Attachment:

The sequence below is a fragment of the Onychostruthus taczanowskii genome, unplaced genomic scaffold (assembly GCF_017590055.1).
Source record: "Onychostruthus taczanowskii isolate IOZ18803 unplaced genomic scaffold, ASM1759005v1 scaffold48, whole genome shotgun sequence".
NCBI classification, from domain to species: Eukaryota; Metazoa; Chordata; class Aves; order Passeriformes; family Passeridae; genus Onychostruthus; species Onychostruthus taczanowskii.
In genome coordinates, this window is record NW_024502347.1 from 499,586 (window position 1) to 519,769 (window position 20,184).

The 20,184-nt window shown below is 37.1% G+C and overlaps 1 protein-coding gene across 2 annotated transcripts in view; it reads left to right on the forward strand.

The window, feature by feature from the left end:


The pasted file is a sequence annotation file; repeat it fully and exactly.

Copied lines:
The sequence below is a fragment of the Onychostruthus taczanowskii genome, unplaced genomic scaffold (assembly GCF_017590055.1).
Source record: "Onychostruthus taczanowskii isolate IOZ18803 unplaced genomic scaffold, ASM1759005v1 scaffold48, whole genome shotgun sequence".
NCBI classification, from domain to species: Eukaryota; Metazoa; Chordata; class Aves; order Passeriformes; family Passeridae; genus Onychostruthus; species Onychostruthus taczanowskii.
In genome coordinates, this window is record NW_024502347.1 from 499,586 (window position 1) to 519,769 (window position 20,184).

The 20,184-nt window shown below is 37.1% G+C and overlaps 1 protein-coding gene across 2 annotated transcripts in view; it reads left to right on the forward strand.

The window, feature by feature from the left end: